In 1985, Jim Spencer of The Chicago Tribune decried the increasingly common practice of “going commando,” calling it “simply gross.” And indeed, we are brought up to view lack of proper underwear under one’s clothing as a social indiscretion. In men, “freeballing” is seen as merely unhygienic, but women are often considered slutty or exhibitionistic when they too decide to go without.
I remember an especially awkward encounter during my freshman year of college, when a friend and I were getting ready for a party. She put on a short denim skirt, designed to show off the full length of her meaty thighs, but neglected to select a thong from the colorful, lacy array at her disposal.
“Aren’t you going to wear underwear under that tiny, tiny skirt?” I asked, aghast.
“No,” she replied, tossing her long hair nonchalantly and grinning. “I like to feel the breeze down there.”
At the time, I admired her “freebuffing” spirit, but lacked the courage and self-confidence to emulate it. Now, however, it’s a different story. Yesterday I strolled the streets of downtown Amherst with ease, enjoying the feel of hot but not yet humid April air carressing my bare legs under my sundress, and honestly happy also that no cloth barriers constrained my crotch from participation in this simple but joyous communion with the elements.
And why not? It’s nice to feel some fresh air up there, and besides, Dr. Caroline F. Pukall of Queens University claims that a lack of underwear, especially while sleeping, is healthy for the vulva.
Now, I’m sure there are some skeptics out there. I’m sure that some people reading this might not be convinced of the virtues of going without underwear, and instead have already become grimly certain that the woman writing this post suffers from extremely loose morals (which is true, but that’s a subject for another time and place, a time and place involving an abundance of cheap beer and a plethora of well-hung male strippers).
So let’s take a little look at the history of underwear, undergarments in general. Why was underwear invented at all?
Originally, one might imagine that underwear served practical (rather than aesthetic) purposes. For example, it protected the genitalia from over-exposure to the cold. This seems like a sound hypothesis, until one considers the Scots. As all of us who have seen Braveheart are surely aware, Scottish soldiers wear kilts. And while Scotland isn’t blanketed beneath snow constantly, it’s not a tropical paradise either. It’s safe to conjecture that while slinking across the highlands hiding under rocks and trying to shoot British soldiers with bows and arrows, the Scots might have been suffering from some chill-induced shrinkage. But did these valiant freedom fighters feel the need to guard their penises from the weather or from British oppression by wearing underwear?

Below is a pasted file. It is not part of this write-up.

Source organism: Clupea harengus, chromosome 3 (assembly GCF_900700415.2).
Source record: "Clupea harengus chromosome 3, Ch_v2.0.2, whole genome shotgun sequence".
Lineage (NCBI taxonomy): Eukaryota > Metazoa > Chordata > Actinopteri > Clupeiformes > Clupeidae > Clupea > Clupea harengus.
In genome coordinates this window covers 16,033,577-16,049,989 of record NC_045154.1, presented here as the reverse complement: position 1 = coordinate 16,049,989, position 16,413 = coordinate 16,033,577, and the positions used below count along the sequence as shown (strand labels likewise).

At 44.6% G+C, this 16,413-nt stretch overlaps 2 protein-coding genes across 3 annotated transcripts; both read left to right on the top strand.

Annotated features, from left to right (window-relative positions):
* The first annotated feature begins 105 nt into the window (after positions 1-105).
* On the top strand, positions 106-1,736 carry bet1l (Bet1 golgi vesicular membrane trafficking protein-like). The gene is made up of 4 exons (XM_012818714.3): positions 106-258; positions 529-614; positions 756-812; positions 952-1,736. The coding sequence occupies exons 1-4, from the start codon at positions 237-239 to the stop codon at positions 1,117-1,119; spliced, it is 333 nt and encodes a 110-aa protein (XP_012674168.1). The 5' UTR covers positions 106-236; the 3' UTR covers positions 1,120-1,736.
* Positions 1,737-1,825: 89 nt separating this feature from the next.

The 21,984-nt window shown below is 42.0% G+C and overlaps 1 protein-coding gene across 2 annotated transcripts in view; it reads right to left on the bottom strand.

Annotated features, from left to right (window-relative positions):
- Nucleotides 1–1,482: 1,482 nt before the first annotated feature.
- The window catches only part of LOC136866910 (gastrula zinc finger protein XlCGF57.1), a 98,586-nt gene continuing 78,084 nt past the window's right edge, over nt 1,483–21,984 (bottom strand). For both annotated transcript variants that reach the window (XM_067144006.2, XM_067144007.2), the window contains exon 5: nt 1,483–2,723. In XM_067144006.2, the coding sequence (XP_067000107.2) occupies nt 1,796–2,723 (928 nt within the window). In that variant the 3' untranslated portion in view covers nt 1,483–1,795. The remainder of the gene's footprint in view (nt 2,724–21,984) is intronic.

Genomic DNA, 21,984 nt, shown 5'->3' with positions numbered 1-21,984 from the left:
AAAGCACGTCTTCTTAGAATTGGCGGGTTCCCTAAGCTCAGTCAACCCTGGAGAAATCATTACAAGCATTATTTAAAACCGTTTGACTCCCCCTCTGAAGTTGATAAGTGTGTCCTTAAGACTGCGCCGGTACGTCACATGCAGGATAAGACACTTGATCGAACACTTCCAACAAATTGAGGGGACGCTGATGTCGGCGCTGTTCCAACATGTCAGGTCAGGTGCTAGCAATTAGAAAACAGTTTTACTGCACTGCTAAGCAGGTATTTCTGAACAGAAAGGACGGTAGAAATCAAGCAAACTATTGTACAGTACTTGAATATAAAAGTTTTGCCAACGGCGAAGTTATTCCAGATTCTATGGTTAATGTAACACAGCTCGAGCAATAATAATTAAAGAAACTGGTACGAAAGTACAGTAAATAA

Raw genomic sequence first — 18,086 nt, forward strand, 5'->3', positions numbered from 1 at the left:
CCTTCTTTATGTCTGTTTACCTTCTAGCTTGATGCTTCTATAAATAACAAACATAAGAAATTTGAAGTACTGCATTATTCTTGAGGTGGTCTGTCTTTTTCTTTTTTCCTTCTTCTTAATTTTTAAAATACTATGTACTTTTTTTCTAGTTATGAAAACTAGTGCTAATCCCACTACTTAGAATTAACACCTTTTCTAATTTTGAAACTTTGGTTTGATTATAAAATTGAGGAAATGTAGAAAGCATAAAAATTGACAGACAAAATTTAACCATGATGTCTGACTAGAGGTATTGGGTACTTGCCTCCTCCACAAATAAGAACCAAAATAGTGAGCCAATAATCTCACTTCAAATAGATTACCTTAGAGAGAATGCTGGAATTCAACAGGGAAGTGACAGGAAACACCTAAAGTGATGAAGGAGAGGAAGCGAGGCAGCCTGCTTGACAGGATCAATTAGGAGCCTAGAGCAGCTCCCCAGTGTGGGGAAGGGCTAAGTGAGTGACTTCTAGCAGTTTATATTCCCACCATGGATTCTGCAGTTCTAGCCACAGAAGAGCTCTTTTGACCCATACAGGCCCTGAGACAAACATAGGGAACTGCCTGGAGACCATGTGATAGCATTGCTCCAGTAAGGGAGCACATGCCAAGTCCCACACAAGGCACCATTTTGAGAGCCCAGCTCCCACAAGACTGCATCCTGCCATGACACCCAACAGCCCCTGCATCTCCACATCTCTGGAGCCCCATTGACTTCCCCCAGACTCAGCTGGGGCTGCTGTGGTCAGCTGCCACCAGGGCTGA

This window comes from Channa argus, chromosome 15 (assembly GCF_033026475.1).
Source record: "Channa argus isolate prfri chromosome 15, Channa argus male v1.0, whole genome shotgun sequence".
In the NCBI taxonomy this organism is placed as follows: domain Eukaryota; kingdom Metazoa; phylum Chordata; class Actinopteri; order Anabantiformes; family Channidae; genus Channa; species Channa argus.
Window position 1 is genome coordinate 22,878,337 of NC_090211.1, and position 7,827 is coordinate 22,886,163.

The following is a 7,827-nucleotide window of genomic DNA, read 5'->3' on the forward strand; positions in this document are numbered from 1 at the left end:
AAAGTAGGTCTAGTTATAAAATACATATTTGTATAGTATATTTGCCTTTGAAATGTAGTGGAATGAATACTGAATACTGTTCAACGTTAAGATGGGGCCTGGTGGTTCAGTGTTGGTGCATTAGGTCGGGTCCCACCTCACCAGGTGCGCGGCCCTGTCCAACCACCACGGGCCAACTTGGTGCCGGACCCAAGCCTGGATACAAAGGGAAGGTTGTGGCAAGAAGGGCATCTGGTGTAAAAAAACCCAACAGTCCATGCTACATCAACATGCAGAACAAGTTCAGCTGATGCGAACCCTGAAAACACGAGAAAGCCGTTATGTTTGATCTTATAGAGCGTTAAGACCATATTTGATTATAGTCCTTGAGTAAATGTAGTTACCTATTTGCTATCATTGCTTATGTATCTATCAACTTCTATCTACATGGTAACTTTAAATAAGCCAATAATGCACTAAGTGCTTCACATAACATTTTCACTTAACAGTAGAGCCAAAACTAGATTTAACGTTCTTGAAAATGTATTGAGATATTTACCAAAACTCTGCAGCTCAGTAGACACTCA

No! In fact, it is rumored that as recently as during World War II, Scottish drill instructors regularly inspected soldiers using a long stick with a mirror fixed to the end, to ensure that they were properly unclothed beneath their plaids.
So if underwear is not a purely practical necessity, then why bother? Oh, but wait–we haven’t consulted any religious fundamentalists yet! One of the five articles of faith that Sikhs wear, for instance, is a type of underpants called kaccha, supposedly similar in appearance to boxers. And then we have the Mormons (or, if we want to keep things official, “the Church of the Latter Day Saints.”) Mormon temple garments have been derisively referred to as “Mormon underwear:”
Now, if this is underwear, who wouldn’t want to go without?!
(Of course, I grant that religion, particularly sects of Christianity, may not be the best place to turn for any sort of rational explanation–religious officials such as Thomas Aquinas also once dictated that people should only have sex in the missionary position, to avoid the production of demonic offspring.)
I’m not denying that underwear doesn’t sometimes have its uses. Jock straps preserve the package from injury during athletic activity. “Edible underwear” is probably extremely erotic also, depending on one’s sexual taste (no pun intended). But it seems that on the whole, underwear has become more of a symbol of a rigid system of social morality than anything else. To imply that a woman is sexually easy just because she chooses to feel the breeze between her legs is, after all, anti-feminist, and implies that even today we live in a culture in which women are expected to maintain a certain standard of chastity (or, at the very least, the appearance of chastity).
But ultimately, what purpose does that serve? No purpose at all, other than a culturally aesthetic purpose. And besides, wouldn’t we rather live in a culture that promotes freedom, that promotes comfort with the body, that promotes sharing? I’m not suggesting that we transform America into a giant nudist colony, but some slight stripping down in that direction wouldn’t hurt.
And this, friends, is my manifesto. This is why I did not wear underwear today. This is why I may not wear underwear tomorrow!
. . . that, and the fact that I’m too lazy to do my laundry . . .